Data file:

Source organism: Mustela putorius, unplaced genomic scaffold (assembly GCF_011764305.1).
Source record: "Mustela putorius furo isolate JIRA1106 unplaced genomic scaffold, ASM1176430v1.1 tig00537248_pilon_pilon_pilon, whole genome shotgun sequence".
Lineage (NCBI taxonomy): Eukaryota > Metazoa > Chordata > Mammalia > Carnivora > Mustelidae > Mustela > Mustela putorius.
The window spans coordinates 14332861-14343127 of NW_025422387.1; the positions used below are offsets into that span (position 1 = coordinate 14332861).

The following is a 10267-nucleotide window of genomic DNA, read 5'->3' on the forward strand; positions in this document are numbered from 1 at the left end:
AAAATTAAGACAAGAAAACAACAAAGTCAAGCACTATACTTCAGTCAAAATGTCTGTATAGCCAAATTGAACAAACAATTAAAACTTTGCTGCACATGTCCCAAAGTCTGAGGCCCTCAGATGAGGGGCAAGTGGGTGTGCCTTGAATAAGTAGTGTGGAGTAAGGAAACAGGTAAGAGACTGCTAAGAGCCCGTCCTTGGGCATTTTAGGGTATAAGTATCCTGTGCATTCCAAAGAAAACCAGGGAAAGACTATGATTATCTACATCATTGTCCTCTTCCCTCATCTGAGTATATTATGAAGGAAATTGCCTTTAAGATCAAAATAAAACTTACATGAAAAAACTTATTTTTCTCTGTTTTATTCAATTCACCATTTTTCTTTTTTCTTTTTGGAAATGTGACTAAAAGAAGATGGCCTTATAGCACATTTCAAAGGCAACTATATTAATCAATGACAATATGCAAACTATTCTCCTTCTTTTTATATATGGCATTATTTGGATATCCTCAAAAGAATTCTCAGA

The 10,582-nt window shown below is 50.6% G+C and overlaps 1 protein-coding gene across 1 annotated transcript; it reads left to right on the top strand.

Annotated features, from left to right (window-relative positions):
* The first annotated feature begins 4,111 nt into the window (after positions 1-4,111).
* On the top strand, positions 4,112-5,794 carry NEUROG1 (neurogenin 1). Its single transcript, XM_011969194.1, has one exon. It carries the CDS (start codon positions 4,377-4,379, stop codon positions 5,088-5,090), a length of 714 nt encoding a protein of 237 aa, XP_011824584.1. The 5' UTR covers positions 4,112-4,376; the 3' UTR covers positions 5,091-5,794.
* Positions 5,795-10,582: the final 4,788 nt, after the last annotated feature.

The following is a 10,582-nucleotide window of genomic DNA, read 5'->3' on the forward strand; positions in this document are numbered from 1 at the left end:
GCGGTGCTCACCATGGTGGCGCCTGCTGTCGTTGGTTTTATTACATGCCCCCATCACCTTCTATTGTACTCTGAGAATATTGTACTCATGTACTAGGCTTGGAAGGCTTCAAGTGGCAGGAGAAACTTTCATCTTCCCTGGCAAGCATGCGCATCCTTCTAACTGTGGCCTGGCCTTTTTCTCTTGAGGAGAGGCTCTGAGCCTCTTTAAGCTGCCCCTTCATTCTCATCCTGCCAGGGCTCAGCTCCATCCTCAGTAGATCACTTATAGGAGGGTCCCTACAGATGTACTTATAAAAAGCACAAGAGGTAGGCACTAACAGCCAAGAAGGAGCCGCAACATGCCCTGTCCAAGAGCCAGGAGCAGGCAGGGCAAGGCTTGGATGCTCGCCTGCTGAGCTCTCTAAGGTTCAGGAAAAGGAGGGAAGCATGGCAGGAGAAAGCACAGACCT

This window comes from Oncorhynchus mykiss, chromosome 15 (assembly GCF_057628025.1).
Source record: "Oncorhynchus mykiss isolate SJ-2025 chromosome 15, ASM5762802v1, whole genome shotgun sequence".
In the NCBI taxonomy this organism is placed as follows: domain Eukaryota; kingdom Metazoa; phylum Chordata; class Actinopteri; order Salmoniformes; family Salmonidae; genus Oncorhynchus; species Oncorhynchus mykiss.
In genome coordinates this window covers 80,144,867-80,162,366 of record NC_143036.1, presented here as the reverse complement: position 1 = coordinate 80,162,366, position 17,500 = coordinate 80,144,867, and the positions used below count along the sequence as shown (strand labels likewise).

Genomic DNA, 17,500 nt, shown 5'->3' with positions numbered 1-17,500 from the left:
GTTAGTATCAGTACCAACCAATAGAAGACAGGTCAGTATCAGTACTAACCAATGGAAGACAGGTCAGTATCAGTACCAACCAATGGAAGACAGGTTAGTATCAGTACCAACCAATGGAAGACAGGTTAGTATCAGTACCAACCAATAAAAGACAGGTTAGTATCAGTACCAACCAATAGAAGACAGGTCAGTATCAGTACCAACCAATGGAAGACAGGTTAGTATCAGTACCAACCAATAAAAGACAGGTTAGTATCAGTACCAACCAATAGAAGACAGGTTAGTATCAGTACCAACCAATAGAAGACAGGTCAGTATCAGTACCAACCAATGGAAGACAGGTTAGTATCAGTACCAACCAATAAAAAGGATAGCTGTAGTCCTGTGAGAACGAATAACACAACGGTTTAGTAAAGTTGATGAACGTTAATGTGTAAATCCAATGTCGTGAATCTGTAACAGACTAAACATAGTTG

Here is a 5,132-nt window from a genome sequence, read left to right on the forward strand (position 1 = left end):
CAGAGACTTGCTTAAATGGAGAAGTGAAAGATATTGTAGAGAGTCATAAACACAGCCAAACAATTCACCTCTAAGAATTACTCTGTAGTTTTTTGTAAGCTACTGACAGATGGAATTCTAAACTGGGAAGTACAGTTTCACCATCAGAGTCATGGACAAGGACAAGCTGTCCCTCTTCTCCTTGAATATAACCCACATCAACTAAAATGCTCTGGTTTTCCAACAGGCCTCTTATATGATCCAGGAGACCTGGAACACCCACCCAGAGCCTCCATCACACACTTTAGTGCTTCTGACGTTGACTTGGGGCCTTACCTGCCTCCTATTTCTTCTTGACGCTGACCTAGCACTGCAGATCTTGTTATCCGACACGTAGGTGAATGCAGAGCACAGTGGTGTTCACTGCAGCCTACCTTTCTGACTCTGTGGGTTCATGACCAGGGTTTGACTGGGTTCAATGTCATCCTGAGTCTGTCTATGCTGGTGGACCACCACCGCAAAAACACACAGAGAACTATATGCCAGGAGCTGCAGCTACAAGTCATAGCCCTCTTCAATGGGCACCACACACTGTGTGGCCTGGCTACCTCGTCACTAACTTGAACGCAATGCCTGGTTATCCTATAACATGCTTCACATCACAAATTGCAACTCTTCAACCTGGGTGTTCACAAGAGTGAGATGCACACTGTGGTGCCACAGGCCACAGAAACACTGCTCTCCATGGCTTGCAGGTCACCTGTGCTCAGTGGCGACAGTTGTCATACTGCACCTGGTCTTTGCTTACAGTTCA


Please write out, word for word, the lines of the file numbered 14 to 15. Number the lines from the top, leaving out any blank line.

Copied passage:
This window comes from Oncorhynchus mykiss, chromosome 15 (assembly GCF_057628025.1).
Source record: "Oncorhynchus mykiss isolate SJ-2025 chromosome 15, ASM5762802v1, whole genome shotgun sequence".